When McCall started making these works, shortly after moving to New York from London, he relied on the dust and smoke of New York City lofts to make the light visible. Today, swapping cigarette smoke for carefully formulated haze, McCall is showing five of his works in galleries at Albright-Knox that, he noted, were intended for art that hangs on the wall. The light sculptures throw crown moldings into deep contrasting shadows and bring forward the fine details of Grecian colonnades, dramatizing the Albright-Knox’s neoclassical interiors.
McCall sees the works as multiple mediums. They’re sculptures because they “can only really be understood as three-dimensional forms that you move around and through to understand” he explained, adding that they’re also cinema, “because the pieces are very importantly structured in time.” At their most basic, the works might be considered drawings, or “footprints,” that lay out the two dimensional shapes that will be projected to form the work.
The artist draws on a wide array of influences, from expanded cinema to to Minimalist sculpture. Materially, he has pushed to an endpoint—his intangible materials, light and haze, make the weighty works of and feel almost indulgent.
McCall’s works come into clarity like an idea—first appearing as a loose outline, before evolving into a full-fledged, complex thought. The first work in the show, Throes II, introduces itself as a line drawing on a wall. Then, as you round the corner, the shape appears in its three-dimensional form. As the projection moves, two ellipses gradually merge. The works provide “an alternative temporal experience,” Chaffee offered, encouraging viewers to linger.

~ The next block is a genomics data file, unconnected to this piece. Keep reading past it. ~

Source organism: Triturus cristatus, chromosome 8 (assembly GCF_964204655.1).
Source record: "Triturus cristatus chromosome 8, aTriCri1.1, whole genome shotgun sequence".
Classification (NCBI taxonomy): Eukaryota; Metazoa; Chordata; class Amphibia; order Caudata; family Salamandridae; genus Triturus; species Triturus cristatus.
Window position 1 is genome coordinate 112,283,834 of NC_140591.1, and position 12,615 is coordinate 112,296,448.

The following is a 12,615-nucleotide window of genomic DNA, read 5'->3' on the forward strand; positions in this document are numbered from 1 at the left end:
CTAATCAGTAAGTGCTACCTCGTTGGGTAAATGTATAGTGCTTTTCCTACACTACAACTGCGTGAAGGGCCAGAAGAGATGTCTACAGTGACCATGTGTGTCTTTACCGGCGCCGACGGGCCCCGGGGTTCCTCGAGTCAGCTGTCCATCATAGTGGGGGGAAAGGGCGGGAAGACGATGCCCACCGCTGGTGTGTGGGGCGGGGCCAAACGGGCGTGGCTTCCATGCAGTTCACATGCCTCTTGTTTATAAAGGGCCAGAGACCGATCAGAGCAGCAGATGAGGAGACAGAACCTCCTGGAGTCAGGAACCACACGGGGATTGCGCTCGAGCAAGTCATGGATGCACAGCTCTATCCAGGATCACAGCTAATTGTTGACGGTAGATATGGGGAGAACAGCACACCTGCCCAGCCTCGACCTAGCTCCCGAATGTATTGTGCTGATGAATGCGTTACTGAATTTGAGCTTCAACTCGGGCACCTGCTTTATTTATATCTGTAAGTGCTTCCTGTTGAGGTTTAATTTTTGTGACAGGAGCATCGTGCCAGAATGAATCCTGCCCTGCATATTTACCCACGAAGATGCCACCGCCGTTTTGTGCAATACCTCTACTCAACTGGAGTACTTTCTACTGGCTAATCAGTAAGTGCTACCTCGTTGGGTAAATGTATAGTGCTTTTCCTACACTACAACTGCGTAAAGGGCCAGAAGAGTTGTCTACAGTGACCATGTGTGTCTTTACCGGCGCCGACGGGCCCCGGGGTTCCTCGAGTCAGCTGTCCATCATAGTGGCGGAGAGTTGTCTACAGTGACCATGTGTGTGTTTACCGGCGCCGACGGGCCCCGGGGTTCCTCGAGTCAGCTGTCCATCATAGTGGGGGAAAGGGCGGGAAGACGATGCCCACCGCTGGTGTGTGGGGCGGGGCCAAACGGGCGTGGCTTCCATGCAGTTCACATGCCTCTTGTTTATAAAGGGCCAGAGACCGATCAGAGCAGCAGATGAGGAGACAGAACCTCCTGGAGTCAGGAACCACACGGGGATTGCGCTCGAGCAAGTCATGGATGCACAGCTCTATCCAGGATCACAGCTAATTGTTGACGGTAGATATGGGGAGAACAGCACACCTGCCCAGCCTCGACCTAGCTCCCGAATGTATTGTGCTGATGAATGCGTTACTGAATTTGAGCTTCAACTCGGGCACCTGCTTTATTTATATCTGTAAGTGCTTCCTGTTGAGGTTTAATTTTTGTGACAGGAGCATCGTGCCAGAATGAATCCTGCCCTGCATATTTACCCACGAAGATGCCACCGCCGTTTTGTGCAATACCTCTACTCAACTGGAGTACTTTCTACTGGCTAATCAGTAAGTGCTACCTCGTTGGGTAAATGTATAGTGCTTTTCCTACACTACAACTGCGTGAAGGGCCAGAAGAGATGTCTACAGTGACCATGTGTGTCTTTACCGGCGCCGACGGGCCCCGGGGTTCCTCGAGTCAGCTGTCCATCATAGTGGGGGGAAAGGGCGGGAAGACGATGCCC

Installation view of Anthony McCall, Doubling Back, 2003 at Museo d’arte della Svizzera italiana, Lugano, Switzerland, 2015. Photo by Stefania Beretta. Courtesy of Albright-Knox Art Gallery.

Installation view of Anthony McCall, Doubling Back, 2003 at Museo d’arte della Svizzera italiana, Lugano, Switzerland, 2015. Photo by Stefania Beretta. Courtesy of Albright-Knox Art Gallery.

From afar, McCall’s works might evoke a lighthouse beacon stretching through a foggy night; spotlights on a stage; a light beam beneath a hovering spacecraft; or a portal to another world. In this regard, McCall diverges from his Minimalist peers—he encourages these free-flowing associations, in a way that a staunch Minimalist, striving for a purely aesthetic experience, would not.
“I’ve noticed how many different ways individuals react to the work,” he said. “Some find spirituality in it, some find science fiction, others find other kinds of mysteries.”
It’s fitting that McCall’s first solo museum exhibition in North America is in Buffalo, one of the cloudiest cities in the country. Like an elusive ray of sunlight sneaking through the heavy winter clouds, McCall’s light works, as solid and concrete as they appear, can never quite be grasped. Their warmth is never quite felt. And that is among their mysteries.
Kelsey Ables